Mig, I'm quoting the first part of your post and inserting my reply in caps.

Thanks for taking the time to post and for the corrections and information, Bill. I tried in vain to get dated versions to track the evolution of the Olympiad qualifying requirements over the past year. I have yet to see a printed or dated document of the rules that were in place in January, 2003.

SEE THE JUNE 2002 CHESS LIFE, PAGE 50, 15E: "FIDE WOMEN'S OLYMPIAD: THE REIGNING U.S. WOMEN'S CHAMPION SHALL BE A MEMBER OF THE U.S. WOMEN'S OLYMPIAD TEAM."

More to the point, it was affirmed and reaffirmed to Hahn in 2003 and 2004 that she was to be on the team as the champion.

I DOUBT THAT IT WAS AFFIRMED IN 2003, AS IT WAS ONLY A FEW MONTHS AGO THAT THE SAN DIEGO DATES WERE CHANGED TO AFTER THE OLYMPIAD. I BELIEVE THAT WHAT ANNA WAS TOLD IN 2003 WAS THAT IF ANOTHER CHAMPIONSHIP WAS NOT HELD BEFORE THE OLYMPIAD, THEN SHE WOULD BE ON THE TEAM.

I'll add that it makes no sense to have the "reigning champion" on the team when the dates of the Olympiad and the US Ch can always vary. Having someone potentially dropped into the team on short notice would seem to be a poor design, especially with things like the training squad.

I'm glad to hear the activity rules are going to be correctly observed. At the time of writing I had been told by one of the players that this was not the case. From what I can piece together invitations were not sent to several players until another player pointed out that the activity rules were not being correctly observed.

NO, I SENT THE CHAMPIONSHIP INVITATIONS OUT ON APRIL 9 TO THE TOP RATED PLAYERS, WITH NO ONE ELIMINATED DUE TO INACTIVITY. BEFORE THAT THE CLAIM WAS MADE THAT TWO PLAYERS WERE INELIGIBLE DUE TO INACTIVITY, BUT I POINTED OUT TO THE BOARD THAT ACCORDING TO THE RULES THEY WERE ELIGIBLE DUE TO PLAYING IN THE SAME EVENT LAST TIME.

Bill Goichberg

REPLY TO SUSAN GRUMER:

The best move on the part of the USCF was selecting Bill Goichberg as Executive Director. What a shame that this couldn't have happened a year ago.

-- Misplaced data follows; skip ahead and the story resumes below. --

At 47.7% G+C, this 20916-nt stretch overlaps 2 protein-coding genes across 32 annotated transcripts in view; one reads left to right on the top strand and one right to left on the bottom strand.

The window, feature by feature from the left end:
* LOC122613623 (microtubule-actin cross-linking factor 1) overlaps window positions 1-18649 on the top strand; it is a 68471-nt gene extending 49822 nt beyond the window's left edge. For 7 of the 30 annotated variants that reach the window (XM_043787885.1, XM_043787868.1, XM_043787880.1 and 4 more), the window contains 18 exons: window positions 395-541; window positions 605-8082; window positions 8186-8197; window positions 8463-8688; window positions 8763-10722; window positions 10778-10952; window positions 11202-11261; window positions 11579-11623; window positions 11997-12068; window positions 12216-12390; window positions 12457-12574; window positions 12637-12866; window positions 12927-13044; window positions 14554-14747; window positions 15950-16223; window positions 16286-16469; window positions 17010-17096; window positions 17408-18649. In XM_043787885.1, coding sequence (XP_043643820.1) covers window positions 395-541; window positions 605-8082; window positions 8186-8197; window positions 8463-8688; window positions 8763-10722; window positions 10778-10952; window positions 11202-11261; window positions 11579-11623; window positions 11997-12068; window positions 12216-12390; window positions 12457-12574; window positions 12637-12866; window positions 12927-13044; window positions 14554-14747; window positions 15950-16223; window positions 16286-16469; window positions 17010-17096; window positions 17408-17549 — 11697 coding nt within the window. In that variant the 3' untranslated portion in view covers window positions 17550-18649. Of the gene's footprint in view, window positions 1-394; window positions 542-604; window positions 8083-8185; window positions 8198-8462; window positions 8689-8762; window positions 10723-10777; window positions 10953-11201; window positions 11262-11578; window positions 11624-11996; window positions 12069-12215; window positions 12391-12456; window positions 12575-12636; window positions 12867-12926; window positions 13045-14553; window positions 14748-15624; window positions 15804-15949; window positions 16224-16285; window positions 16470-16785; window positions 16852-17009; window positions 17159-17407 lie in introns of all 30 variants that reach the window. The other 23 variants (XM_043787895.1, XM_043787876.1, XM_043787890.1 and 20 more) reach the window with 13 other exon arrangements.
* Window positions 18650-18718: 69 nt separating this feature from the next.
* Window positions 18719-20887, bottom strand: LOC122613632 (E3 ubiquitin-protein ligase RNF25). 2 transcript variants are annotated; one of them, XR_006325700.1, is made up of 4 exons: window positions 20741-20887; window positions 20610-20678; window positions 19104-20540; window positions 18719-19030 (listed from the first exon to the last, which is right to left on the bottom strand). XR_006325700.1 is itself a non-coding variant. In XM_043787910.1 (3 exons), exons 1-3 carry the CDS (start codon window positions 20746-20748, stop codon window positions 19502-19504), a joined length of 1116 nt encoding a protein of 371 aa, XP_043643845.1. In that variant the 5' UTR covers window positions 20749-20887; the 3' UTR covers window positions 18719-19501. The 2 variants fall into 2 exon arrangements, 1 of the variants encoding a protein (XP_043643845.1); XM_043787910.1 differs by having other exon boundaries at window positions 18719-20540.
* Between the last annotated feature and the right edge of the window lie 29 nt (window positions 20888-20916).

THANKS, SUSAN!

I do have one question, Bill. Why are you not holding a 2004 US Men's Champion. Why is Alex Shabalov automatically seeded onto the Olympiad team? Is he not the 2003 US Champion? This doesn't make any sense to me at all.

SHABALOV IS ALSO QUALIFIED BY RATING. ALSO, USCF CAN'T AFFORD TO FINANCE SUCH EVENTS, AND SPONSORSHIP IS AVAILABLE FOR THE WOMEN'S CHAMPIONSHIP.

THE SITUATION IS MORE COMPLEX THAN MOST POSTERS ON THIS FORUM APPEAR TO BELIEVE.

ON THE ONE HAND, I FIND IT OUTRAGEOUS THAT A USCF OFFICIAL WOULD AGREE TO WAIVE THE SEEDING OF THE REIGNING CHAMPION CALLED FOR BY OUR RULES.

ON THE OTHER HAND, IF SAN DIEGO HAD BEEN HELD BEFORE THE OLYMPIAD, ANNA WOULD HAVE HAD TO WIN THE TOURNAMENT TO QUALIFY FOR THE OLYMPIAD. SHE WOULD HAVE NEEDED TO BEAT OUT THE TOP TWO WHO HAVE ACCEPTED INVITATIONS TO THE ROUND ROBIN, KRUSH AND ZATONSKIH. IF SHE PLACED SECOND BEHIND ONE OF THESE TWO, THE FINAL OLYMPIAD SPOT WOULD HAVE BEEN DECIDED ON RATING, LEAVING HER OUT.

IF ANNA PLAYS IN THE COMING ROUND ROBIN, SHE NEEDS ONLY TO BEAT OUT THE OTHERS NOT ON THE TEAM TO QUALIFY, SHE DOESN'T NEED TO FINISH AHEAD OF KRUSH AND ZATONSKIH WHO HAVE ALREADY MADE THE TEAM. THUS, HER CHANCES TO QUALIFY ARE MUCH BETTER THAN THEY WOULD HAVE BEEN IF SAN DIEGO WAS HELD BEFORE THE OLYMPIAD, AS ORIGINALLY PLANNED.

The worst blunder of the USCF, and its most unforgivable act, was to leave Anna Hahn off the training squad. At the time the squad was formed she was US Women's Champion. No one had expected her to win the 2003 championship. Maybe no one expected her to be the best person to play on the team. But, out of respect for the position, she should have been given the opportunity for training. There was no reason for the training team to not be larger than the actual number of people who would qualify to go the Olympiad. And, we will never know if she wouldn't have turned out to have profited from the training and been qualified for the team purely by rating.